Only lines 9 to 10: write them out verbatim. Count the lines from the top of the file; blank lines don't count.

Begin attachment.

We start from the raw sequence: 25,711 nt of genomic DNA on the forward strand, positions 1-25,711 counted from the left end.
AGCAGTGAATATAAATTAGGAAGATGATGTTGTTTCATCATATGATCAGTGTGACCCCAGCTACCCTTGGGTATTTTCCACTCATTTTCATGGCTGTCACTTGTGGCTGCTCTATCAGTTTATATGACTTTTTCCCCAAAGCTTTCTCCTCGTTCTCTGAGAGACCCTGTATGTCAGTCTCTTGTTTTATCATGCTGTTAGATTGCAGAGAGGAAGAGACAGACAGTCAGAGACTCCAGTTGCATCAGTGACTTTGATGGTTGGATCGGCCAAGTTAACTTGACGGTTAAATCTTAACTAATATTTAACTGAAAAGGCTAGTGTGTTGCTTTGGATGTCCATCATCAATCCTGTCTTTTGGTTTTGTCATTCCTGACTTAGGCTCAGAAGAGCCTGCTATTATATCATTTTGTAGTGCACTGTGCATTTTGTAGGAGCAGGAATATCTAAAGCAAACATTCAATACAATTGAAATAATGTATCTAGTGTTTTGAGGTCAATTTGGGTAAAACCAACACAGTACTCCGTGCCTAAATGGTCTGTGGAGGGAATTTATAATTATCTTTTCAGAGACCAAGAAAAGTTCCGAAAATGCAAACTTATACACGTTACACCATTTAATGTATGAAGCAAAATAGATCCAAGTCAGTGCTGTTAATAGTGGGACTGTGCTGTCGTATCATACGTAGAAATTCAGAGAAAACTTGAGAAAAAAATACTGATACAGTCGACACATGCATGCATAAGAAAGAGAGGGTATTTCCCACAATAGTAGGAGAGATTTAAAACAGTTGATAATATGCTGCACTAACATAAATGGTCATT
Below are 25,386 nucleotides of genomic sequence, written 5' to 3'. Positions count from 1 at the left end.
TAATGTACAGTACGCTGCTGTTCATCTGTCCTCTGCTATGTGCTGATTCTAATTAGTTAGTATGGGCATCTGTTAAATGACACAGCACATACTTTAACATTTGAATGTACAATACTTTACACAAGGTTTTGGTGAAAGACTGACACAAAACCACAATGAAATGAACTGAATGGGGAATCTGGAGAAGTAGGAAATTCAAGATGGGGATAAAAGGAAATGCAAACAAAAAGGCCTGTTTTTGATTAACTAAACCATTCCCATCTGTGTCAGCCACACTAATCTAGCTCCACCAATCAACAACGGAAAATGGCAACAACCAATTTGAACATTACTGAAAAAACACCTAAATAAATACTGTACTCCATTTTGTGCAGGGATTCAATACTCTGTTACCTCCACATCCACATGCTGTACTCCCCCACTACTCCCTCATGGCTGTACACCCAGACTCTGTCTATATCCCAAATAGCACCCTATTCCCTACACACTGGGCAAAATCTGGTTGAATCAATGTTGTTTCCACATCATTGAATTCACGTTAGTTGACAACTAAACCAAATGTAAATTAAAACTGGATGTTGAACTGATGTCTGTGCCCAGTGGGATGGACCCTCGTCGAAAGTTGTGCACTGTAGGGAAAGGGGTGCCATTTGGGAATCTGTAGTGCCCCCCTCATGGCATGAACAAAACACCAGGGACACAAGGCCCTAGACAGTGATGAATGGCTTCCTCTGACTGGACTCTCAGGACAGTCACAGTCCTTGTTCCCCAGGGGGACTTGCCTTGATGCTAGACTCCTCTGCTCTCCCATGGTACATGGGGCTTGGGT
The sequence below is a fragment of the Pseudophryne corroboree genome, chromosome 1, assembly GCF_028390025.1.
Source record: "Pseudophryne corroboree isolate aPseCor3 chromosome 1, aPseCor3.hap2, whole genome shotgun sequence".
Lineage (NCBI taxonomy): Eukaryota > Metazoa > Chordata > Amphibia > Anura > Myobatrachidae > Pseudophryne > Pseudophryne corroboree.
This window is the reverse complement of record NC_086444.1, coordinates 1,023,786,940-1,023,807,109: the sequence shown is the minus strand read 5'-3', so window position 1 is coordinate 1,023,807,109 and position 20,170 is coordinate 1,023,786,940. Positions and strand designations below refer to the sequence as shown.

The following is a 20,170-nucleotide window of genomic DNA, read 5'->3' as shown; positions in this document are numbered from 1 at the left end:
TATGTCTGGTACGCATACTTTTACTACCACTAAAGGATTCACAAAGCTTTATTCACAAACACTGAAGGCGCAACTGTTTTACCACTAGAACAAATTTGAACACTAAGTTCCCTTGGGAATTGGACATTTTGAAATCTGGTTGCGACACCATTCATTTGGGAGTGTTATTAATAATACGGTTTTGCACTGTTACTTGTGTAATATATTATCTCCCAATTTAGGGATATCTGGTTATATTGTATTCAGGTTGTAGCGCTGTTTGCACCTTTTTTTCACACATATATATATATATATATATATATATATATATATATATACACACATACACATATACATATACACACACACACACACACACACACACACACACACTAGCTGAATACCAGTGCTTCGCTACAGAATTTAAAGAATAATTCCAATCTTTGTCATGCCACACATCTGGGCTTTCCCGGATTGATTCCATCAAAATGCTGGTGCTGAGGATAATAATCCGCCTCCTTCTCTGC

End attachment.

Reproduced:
The following is a 20,170-nucleotide window of genomic DNA, read 5'->3' as shown; positions in this document are numbered from 1 at the left end:
TATGTCTGGTACGCATACTTTTACTACCACTAAAGGATTCACAAAGCTTTATTCACAAACACTGAAGGCGCAACTGTTTTACCACTAGAACAAATTTGAACACTAAGTTCCCTTGGGAATTGGACATTTTGAAATCTGGTTGCGACACCATTCATTTGGGAGTGTTATTAATAATACGGTTTTGCACTGTTACTTGTGTAATATATTATCTCCCAATTTAGGGATATCTGGTTATATTGTATTCAGGTTGTAGCGCTGTTTGCACCTTTTTTTCACACATATATATATATATATATATATATATATATATATATATACACACATACACATATACATATACACACACACACACACACACACACACACACACACTAGCTGAATACCAGTGCTTCGCTACAGAATTTAAAGAATAATTCCAATCTTTGTCATGCCACACATCTGGGCTTTCCCGGATTGATTCCATCAAAATGCTGGTGCTGAGGATAATAATCCGCCTCCTTCTCTGC